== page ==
So true, they always want fast solution with quick fix, not the best solution.
Originally Posted by enteon
very nice shearing with you.
let me know your Facebook ID.
Unfourtunatly most of the benchmarks used are microbenchmarks usually not relevant for desktop systems.
Execpt for the encoding tests, but even though thats client-workload, is usually not something frequently done.
would it be possible to have 2 32bit operations done in parallel in one 64bit operation? would it be a software or hardware implementation?
Can anyone explain what these fingerprints are?
If a piece of software uses pointers heavily (memory addresses for the uninitiated), there is a strong possibility it will run faster on 32 bit hardware. Because on 64 bit addresses are twice as long, therefore 'harder' to access. Techniques have been developed to use 32 bit pointers on 64 bit hardware when addressing less than 4GB, but even their use is slower than direct 32 bit access.
Originally Posted by ethana2
and you have some sources for that claim? because I read it here first....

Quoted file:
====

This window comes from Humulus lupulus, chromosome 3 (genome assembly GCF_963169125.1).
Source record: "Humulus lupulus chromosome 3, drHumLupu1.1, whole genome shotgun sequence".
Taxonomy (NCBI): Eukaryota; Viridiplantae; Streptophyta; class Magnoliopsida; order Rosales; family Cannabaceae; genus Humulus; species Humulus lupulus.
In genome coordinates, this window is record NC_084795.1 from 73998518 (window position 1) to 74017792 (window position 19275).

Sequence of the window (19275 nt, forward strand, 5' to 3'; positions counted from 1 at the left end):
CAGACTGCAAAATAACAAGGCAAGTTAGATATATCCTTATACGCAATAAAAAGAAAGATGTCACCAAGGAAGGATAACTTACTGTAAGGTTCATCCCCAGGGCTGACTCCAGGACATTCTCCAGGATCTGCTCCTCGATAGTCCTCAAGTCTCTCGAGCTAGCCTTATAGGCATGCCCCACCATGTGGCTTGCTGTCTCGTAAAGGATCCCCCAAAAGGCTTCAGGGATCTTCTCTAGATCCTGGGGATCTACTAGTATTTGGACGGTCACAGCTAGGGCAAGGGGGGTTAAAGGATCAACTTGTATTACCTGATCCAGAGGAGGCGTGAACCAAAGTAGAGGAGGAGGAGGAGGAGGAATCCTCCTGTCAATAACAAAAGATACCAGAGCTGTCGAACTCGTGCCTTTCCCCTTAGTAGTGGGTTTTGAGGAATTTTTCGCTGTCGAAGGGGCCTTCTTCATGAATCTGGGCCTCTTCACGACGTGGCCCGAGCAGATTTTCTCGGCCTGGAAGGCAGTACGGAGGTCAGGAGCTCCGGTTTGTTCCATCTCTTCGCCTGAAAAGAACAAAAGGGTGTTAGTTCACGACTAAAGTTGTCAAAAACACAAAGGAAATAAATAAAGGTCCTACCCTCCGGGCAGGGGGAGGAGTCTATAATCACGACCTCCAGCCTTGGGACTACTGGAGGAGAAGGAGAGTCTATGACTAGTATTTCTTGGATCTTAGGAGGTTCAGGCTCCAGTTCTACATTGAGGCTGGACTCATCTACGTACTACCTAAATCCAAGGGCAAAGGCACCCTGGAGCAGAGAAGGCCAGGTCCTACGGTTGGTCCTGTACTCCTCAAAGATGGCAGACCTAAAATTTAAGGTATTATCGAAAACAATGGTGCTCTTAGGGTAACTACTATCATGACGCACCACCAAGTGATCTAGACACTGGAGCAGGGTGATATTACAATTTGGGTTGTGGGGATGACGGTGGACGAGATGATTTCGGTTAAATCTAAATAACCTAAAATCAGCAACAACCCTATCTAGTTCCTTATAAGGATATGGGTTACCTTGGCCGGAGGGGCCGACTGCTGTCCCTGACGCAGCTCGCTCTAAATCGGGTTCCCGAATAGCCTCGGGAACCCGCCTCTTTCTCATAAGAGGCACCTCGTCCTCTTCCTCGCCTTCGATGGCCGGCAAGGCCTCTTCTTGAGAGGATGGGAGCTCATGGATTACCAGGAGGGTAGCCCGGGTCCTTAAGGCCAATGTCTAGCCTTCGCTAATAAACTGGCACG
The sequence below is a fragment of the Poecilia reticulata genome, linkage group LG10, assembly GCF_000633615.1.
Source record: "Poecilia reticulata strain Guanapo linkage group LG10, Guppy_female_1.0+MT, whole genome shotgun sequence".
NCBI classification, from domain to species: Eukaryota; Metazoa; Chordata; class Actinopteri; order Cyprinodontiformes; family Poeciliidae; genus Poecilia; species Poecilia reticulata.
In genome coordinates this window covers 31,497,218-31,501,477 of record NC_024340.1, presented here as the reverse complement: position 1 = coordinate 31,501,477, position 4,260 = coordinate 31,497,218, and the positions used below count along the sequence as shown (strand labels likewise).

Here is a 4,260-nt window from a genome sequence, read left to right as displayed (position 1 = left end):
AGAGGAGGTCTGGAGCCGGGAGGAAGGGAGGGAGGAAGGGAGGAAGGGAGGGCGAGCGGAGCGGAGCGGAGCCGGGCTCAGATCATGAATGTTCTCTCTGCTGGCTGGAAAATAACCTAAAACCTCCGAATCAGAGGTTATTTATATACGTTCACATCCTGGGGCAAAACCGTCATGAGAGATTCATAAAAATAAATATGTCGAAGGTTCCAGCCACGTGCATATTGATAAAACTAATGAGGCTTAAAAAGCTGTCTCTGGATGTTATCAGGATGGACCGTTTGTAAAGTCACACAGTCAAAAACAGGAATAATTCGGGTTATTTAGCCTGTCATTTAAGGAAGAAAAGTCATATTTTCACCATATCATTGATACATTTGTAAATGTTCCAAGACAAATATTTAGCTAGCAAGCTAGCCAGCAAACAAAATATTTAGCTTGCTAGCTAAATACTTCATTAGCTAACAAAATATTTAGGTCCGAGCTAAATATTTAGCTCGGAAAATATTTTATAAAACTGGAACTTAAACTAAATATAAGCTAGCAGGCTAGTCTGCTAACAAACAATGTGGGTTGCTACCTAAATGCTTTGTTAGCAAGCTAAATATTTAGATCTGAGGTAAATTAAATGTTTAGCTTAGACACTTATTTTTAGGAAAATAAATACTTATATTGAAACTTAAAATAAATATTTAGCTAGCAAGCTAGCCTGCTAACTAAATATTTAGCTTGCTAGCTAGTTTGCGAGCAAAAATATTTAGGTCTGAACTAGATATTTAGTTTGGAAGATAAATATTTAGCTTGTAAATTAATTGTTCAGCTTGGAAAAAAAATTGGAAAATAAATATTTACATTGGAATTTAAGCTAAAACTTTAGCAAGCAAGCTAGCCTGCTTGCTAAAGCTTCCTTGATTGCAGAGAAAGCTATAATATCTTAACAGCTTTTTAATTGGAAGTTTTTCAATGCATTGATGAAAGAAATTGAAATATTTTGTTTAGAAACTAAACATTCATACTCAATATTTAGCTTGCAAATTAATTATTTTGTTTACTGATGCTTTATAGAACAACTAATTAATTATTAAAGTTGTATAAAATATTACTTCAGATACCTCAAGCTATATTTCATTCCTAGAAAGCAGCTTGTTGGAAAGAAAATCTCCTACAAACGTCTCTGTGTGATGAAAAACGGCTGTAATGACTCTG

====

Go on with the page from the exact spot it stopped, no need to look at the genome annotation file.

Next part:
and please - whoever mentioned x32 - forget it. As fast as you can. It was created by Intel to make Atom suck a bit less. Breaking all and everything just to make a crap CPU look better is NOT a good thing to do.
Intel calls it long mode in the CPU flags
Regular Phoronix readers will certainly know what CPU flag designates 64 bit. You may mention it anyway.
It is "lm" in the flags (less -p lm /proc/cpuinfo).
Btw, the late Pentium 4s had 64 bit back then. Looong ago.
Originally Posted by Linuxhippy
64-bit addressing can map all the memory in a sane way. With 32-bit addressing you have to use different indirections to map all the memory (especially with PAE) so it take CPU time to calculate this.
I'm quite sure this is FUD!
Originally Posted by bug77
Processors are natively 64-bit, so they must handle 64-bit address natively too. There is no reason that 64-bit address are slower to access. I even would say the contrary...
and with 'the late P4' you mean 'the latest iteration of P4s got 64 bit bolted on, much to the dismay of Intel when they were not able to hold back any longer and even the last one realized that Itanium was a dead end'.
Originally Posted by multics
Of course! :-)
Originally Posted by energyman
I certainly didn't mean to say, that 64 bit computing entered the x86 realm /early/. ;-)
Alpha for example had 64bit from the start, IIRC. Around 1992.